The Mormons came to the door again last night, and I didn’t handle it well. The last time they showed up – several months ago – I invited them in. Maybe I was in a better mood then, or felt sorry for them because it was raining so hard, or because it was late and they looked tired.
That evening in the middle of June, we sat in the living room and talked, the two young men and I, they dressed in suits and barely into their twenties, and me in my usual jeans and sweatshirt and now catching glimpses of sixty on the horizon. The conversation was more than civil. It was open and friendly, with both sides explaining their position. They said that God had led them to me, that they had come all the way from Wyoming to deliver a message that would change my life. I told them they must have misunderstood God, or taken a wrong turn somewhere, because they had skipped over a whole lot of people – ten states and two provinces – to get to me, when there seemed little chance I would become convinced of anything.
“It’s nine o’clock at night,” I had said. “It’s raining. You show up at someone’s home, looking like undertakers and wanting to talk about God. That’s weird. Do you see how you’re creating an impression that’s an automatic obstacle, even before you’ve said a word?”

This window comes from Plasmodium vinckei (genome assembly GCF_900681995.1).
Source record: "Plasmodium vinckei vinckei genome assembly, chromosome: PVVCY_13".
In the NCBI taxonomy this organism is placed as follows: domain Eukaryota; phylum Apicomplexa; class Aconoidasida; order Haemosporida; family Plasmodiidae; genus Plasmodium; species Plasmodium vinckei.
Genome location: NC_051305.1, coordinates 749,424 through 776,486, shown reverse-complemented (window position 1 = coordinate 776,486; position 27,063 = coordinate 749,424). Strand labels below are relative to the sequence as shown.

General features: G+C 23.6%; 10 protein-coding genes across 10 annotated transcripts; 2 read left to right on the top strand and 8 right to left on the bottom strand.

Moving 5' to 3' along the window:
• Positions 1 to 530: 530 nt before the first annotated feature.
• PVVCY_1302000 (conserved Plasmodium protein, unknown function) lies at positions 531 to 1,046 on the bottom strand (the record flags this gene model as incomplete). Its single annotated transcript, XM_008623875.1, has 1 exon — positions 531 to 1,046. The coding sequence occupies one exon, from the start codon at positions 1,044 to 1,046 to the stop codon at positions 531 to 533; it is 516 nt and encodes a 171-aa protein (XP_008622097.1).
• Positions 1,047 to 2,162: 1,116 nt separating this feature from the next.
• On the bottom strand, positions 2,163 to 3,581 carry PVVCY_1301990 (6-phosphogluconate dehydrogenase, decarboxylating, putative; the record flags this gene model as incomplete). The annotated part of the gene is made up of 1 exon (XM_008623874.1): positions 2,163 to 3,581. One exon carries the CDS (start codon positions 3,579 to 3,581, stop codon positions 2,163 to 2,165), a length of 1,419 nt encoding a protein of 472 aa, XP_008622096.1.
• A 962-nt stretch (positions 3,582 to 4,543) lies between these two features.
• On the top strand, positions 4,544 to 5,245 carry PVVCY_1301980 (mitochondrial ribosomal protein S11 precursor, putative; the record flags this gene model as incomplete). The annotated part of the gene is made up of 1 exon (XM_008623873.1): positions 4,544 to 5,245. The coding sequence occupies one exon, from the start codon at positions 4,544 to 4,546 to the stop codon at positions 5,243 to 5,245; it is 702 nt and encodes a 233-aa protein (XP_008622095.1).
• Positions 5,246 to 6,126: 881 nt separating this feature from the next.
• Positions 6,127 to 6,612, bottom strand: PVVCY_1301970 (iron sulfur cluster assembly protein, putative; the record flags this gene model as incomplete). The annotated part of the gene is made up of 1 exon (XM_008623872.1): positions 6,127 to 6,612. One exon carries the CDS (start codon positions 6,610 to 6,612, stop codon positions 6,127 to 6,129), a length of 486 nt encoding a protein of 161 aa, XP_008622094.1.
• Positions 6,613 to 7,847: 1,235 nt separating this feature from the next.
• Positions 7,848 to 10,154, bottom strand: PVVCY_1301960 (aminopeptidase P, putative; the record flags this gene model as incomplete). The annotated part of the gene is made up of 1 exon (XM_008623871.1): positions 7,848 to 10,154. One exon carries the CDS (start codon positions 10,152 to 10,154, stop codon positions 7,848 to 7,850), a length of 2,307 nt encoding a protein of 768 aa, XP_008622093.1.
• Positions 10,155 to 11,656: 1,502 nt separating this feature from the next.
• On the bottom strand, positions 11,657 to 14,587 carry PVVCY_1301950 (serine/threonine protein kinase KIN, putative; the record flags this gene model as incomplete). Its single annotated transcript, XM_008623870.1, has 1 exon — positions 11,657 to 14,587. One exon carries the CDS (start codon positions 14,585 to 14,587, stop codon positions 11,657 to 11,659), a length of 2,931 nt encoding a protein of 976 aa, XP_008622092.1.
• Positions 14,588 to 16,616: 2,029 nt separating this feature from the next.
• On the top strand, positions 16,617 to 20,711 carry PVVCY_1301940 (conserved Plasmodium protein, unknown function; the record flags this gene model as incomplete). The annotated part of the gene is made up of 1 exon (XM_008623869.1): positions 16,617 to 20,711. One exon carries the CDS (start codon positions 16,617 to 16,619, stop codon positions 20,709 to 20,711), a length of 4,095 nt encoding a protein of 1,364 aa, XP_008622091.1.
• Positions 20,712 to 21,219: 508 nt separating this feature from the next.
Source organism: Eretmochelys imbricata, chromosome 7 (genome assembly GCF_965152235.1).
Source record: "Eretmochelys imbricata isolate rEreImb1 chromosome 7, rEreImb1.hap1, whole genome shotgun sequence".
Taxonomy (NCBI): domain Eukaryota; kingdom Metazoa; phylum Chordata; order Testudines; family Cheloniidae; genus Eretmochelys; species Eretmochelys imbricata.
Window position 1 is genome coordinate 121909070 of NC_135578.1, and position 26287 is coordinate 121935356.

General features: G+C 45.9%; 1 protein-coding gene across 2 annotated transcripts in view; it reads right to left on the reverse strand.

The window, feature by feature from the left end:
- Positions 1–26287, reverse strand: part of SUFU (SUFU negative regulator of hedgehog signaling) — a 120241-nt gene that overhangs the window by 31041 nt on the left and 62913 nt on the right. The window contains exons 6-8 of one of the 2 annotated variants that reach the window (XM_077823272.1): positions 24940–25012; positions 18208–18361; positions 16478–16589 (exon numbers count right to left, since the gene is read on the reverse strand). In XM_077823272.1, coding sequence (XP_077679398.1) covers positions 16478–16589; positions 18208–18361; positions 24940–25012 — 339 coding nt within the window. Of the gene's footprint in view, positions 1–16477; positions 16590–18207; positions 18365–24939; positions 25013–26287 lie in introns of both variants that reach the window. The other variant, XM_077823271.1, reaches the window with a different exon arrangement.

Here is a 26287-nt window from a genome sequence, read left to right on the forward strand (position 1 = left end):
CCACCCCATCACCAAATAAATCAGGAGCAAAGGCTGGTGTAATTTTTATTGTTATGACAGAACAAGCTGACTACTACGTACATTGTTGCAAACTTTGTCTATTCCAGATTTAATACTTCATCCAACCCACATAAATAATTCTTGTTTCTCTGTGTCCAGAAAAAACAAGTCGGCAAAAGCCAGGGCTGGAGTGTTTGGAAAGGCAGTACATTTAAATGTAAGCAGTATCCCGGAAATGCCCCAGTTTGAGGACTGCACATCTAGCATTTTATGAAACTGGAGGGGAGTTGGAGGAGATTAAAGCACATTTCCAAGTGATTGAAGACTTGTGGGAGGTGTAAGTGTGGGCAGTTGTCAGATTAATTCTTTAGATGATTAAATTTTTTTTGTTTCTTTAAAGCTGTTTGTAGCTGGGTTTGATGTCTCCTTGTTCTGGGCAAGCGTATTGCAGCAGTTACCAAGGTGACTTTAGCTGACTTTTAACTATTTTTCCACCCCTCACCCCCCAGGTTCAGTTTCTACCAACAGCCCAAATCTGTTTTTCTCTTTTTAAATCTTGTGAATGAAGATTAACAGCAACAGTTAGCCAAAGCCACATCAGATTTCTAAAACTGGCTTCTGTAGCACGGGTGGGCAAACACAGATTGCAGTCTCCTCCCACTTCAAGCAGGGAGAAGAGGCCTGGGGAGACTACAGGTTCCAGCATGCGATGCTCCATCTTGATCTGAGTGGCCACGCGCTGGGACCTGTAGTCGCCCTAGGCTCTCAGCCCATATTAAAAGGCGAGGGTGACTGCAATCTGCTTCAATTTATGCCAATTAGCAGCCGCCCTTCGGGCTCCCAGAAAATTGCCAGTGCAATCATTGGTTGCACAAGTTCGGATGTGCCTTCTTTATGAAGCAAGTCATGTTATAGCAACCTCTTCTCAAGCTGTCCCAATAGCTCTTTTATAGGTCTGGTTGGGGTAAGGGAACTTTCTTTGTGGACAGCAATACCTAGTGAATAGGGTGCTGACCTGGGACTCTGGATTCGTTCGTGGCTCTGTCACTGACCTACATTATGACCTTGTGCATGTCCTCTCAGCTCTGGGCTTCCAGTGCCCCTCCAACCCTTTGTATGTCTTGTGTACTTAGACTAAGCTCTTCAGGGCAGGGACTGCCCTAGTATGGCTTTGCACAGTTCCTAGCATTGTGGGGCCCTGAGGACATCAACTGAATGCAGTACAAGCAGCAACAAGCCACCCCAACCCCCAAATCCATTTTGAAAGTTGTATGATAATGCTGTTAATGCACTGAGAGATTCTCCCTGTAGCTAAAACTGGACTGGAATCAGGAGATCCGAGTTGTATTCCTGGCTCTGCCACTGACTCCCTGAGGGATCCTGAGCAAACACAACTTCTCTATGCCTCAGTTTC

“Yes,” they had answered. “But there’s no other way.”
I served them root beer, and said there had to be another way. We talked, a little about our diverging views, but more about how such disagreements and differences in faith tend to cause big problems. They weren’t going to convert me, and I had no desire to convert them. The Book of Mormon was their lifeboat, and they spoke of it with tears in their eyes. I was sure they would drown without it. But I was just as sure that I couldn’t unravel their faith, even if I’d wanted to. After decades of wrangling with myself and butting heads with others, I’ve concluded that this idea is at the core of everything: